And now, after the mill went idle a second time in December 2015, some of those workers have been without a job for nearly half a year. Last December, 1,500 people were laid off — 75% of the mill’s total workforce. Across the country, a total of 13,500 steel workers have been laid off over the past year.
Simmons knows what it’s like to feel that fear firsthand. “I got a brother that works here, a brother-in-law that works here, so it’s personal. You worry about where your whole family will be.”
So what’s different today, compared to 2008?
For Simmons and scores of others in the country’s steel sector and other manufacturing industries, much of the pain can be traced back to one main source: China.
A History of Unfair Trade?
The world may have never encountered a more crucial Year of the Monkey than 2016.
That is, at least as far as global trade between China and the Western world is concerned. At the end of this year, China believes it ought to receive Market Economy Status (MES). This would allow China to enjoy the same market status as the U.S. and European Union when it comes to anti-dumping investigations before the World Trade Organization.
In its quest to grow its economy over the past two decades, China has become the leading producer — by far — of steel, aluminum, cement and other industrial materials. Read more
If China had its way, that time for the U.S. — and the whole gamut of WTO-member nations — came precisely yesterday, December 11, 2016. That’s the date that China claims it should be given MES automatically, according to a line item in the country’s WTO Accession Protocol made official exactly 15 years ago.
So what has happened? Do we all of a sudden live in a world where China is given free reign in trade, on equal footing with the U.S. and E.U.? Not so fast. Read more
MetalMiner’s Global Precious Metals MMI dropped two points this month to 79, from 81 in November; a 2.5% decrease. But that’s less the story than what happened within this precious metals sub-index.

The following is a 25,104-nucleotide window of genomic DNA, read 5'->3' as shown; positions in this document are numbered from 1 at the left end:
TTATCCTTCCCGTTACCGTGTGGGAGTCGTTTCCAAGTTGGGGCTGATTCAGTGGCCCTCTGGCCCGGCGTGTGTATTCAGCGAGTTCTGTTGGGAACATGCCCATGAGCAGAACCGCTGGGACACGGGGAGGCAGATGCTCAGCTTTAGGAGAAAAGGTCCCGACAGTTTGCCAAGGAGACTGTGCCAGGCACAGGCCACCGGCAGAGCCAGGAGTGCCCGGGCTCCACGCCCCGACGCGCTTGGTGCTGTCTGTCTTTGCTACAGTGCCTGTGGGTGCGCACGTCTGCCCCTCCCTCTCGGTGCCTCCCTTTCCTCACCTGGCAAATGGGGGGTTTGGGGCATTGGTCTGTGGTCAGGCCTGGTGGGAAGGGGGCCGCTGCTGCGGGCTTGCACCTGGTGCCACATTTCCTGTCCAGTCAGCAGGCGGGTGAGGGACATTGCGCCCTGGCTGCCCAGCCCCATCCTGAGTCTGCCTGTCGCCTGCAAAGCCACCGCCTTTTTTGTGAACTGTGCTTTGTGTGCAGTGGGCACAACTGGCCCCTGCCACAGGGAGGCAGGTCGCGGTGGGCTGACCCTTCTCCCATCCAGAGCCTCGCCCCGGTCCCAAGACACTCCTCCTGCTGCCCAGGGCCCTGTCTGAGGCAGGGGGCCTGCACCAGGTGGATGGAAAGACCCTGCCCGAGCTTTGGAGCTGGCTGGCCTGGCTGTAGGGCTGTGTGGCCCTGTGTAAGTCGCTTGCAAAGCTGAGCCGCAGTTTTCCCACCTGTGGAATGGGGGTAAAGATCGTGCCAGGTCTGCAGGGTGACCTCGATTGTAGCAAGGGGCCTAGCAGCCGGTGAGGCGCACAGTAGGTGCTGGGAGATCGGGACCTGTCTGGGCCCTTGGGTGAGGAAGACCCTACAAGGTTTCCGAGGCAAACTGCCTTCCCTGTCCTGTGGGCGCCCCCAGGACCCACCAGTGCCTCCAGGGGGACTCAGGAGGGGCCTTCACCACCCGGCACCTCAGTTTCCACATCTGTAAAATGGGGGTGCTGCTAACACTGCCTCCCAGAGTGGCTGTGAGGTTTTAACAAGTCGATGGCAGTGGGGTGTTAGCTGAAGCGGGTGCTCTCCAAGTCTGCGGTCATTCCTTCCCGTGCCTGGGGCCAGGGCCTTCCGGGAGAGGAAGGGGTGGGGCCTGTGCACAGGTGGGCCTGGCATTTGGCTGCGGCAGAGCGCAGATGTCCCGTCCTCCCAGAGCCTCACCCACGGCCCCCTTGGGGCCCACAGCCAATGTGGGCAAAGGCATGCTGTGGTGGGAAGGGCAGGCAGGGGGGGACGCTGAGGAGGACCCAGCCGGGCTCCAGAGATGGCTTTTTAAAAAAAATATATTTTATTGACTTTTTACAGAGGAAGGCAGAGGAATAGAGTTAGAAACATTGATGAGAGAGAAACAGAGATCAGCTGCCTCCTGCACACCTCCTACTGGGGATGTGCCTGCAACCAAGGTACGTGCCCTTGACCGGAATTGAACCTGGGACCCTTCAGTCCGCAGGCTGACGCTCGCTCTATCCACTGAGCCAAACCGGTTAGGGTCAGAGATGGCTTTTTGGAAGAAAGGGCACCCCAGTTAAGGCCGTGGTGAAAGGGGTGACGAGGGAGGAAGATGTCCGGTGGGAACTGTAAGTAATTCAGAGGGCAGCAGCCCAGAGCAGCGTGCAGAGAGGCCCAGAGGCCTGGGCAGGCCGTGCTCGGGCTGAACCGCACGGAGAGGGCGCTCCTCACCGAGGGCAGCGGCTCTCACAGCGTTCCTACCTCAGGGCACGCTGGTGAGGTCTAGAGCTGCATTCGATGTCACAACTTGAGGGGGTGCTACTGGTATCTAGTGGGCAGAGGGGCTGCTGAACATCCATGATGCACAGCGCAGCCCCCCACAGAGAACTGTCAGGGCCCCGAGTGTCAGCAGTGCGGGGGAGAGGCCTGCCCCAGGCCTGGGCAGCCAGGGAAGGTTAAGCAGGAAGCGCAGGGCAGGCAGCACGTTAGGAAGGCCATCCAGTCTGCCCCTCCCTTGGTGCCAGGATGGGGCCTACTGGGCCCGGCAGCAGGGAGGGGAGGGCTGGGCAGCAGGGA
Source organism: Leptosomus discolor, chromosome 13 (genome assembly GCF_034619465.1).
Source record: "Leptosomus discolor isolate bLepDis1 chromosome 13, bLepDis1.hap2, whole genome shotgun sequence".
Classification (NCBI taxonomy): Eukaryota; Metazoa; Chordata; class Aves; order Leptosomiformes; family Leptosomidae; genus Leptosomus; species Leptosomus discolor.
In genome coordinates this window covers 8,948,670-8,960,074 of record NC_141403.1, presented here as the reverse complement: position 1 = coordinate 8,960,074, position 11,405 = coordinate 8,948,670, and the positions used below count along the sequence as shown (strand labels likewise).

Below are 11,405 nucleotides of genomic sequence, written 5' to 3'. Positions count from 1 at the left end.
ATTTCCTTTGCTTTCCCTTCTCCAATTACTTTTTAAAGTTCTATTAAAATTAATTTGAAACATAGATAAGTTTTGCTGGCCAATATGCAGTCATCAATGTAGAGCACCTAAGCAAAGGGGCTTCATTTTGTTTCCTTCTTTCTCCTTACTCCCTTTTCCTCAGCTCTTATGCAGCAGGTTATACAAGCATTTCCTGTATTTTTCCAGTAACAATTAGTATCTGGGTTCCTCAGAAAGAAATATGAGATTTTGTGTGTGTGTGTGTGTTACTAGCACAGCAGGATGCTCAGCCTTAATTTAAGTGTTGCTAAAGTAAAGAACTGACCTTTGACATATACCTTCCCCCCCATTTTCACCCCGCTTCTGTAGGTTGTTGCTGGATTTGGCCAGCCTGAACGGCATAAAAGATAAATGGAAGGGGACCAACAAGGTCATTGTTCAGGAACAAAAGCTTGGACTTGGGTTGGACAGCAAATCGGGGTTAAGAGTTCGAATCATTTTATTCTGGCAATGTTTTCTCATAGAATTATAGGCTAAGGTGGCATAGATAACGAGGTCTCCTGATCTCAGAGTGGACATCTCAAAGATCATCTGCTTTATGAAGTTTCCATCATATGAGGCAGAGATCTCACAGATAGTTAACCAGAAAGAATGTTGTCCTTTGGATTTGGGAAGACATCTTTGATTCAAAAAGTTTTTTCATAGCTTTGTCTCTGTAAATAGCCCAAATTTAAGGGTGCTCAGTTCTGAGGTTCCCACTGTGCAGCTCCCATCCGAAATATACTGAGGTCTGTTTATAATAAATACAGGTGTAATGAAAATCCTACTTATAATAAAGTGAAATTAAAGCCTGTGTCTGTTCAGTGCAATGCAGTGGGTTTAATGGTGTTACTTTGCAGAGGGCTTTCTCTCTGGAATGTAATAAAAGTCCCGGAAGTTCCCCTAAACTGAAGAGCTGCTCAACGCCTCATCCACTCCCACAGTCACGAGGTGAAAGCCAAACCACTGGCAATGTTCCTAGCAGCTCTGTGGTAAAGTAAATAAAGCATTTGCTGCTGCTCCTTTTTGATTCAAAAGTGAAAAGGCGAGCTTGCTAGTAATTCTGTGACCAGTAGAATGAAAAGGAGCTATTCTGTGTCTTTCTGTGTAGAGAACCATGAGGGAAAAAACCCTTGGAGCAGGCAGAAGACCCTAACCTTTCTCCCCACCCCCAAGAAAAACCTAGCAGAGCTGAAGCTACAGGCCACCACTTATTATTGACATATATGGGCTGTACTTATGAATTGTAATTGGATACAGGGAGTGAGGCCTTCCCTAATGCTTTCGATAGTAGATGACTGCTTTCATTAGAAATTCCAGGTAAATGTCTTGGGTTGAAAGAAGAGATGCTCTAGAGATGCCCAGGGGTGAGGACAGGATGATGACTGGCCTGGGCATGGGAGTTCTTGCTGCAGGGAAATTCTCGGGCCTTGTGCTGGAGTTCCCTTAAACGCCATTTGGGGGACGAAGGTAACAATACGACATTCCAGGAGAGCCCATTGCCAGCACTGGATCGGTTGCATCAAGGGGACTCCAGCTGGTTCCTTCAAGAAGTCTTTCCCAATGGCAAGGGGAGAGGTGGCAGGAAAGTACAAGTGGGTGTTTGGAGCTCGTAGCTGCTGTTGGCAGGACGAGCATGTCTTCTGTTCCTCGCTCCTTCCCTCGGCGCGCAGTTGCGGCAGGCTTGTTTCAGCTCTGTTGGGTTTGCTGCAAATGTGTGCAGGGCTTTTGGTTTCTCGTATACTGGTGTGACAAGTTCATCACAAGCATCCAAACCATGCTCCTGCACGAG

The PGM Story
As we said last month, longer-term structural concerns remain for the platinum-group metals (PGMs), especially platinum and palladium. However, in the short term, one of those two precious metals that are instrumental in automotive catalytic converters kept the Global Precious MMI from falling even further for December.
Indeed, with gold and silver falling across all four geographic markets (see below), our U.S palladium bar price jumped to an 18-month high, rising a whopping 24% month-over-month. Japanese palladium also rose appreciably.
The platinum bar price, however, did the reverse. Our U.S. platinum bar price hit a 10-month low, dropping 7% since Nov. 1.
Crossing like ships in the night, one heading north, one heading south, what should buyers make of the platinum/palladium divergence?
According to HSBC senior analyst James Steel, talking to Platts, “the platinum-palladium spread has narrowed substantially, from $375/ounce before the U.S. election. This reflects clearly tighter underlying fundamentals for palladium.”
With car sales in the U.S. and China continuing to be robust, and with Johnson Matthey predicting another supply deficit in 2017, palladium could continue its buoyancy for the near future.
A rising dollar depresses commodity prices, especially precious metals. It does have less of an effect on more economically-sensitive groups like energy and industrial metals. Indeed, industrial metals are on the rise despite a strong dollar. This is because the dollar is rising on expectations of higher rates down the road but, at the same time, metal prices are getting an additional boost because of Trump’s plans to spend big on the nation’s infrastructure. However, gold’s demand won’t be affected by infrastructure spending. As a result, investors are left without reasons to buy gold at this moment.